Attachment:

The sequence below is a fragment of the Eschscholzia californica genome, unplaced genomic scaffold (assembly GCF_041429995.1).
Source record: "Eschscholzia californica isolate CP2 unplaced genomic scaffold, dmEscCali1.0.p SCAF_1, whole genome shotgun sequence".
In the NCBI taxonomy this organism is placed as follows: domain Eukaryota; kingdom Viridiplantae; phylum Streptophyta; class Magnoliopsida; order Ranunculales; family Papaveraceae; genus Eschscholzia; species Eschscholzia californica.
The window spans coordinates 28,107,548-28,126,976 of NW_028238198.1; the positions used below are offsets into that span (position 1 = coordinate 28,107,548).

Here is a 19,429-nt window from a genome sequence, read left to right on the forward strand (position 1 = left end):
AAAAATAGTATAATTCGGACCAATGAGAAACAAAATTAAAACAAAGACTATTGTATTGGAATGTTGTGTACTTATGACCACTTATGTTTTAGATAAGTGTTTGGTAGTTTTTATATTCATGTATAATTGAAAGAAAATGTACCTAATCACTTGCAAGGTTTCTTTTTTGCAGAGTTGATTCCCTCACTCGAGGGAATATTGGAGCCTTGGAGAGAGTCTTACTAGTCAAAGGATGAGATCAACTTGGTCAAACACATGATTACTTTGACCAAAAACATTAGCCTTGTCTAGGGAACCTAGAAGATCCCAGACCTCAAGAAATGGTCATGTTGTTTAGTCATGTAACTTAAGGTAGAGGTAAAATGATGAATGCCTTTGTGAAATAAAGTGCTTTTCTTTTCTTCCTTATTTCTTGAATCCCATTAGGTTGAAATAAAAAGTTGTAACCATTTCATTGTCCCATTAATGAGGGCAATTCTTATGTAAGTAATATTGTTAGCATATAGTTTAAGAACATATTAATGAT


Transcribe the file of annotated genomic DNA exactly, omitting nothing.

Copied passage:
The sequence below is a fragment of the Eschscholzia californica genome, unplaced genomic scaffold (assembly GCF_041429995.1).
Source record: "Eschscholzia californica isolate CP2 unplaced genomic scaffold, dmEscCali1.0.p SCAF_1, whole genome shotgun sequence".
In the NCBI taxonomy this organism is placed as follows: domain Eukaryota; kingdom Viridiplantae; phylum Streptophyta; class Magnoliopsida; order Ranunculales; family Papaveraceae; genus Eschscholzia; species Eschscholzia californica.
The window spans coordinates 28,107,548-28,126,976 of NW_028238198.1; the positions used below are offsets into that span (position 1 = coordinate 28,107,548).

Here is a 19,429-nt window from a genome sequence, read left to right on the forward strand (position 1 = left end):
AAAAATAGTATAATTCGGACCAATGAGAAACAAAATTAAAACAAAGACTATTGTATTGGAATGTTGTGTACTTATGACCACTTATGTTTTAGATAAGTGTTTGGTAGTTTTTATATTCATGTATAATTGAAAGAAAATGTACCTAATCACTTGCAAGGTTTCTTTTTTGCAGAGTTGATTCCCTCACTCGAGGGAATATTGGAGCCTTGGAGAGAGTCTTACTAGTCAAAGGATGAGATCAACTTGGTCAAACACATGATTACTTTGACCAAAAACATTAGCCTTGTCTAGGGAACCTAGAAGATCCCAGACCTCAAGAAATGGTCATGTTGTTTAGTCATGTAACTTAAGGTAGAGGTAAAATGATGAATGCCTTTGTGAAATAAAGTGCTTTTCTTTTCTTCCTTATTTCTTGAATCCCATTAGGTTGAAATAAAAAGTTGTAACCATTTCATTGTCCCATTAATGAGGGCAATTCTTATGTAAGTAATATTGTTAGCATATAGTTTAAGAACATATTAATGAT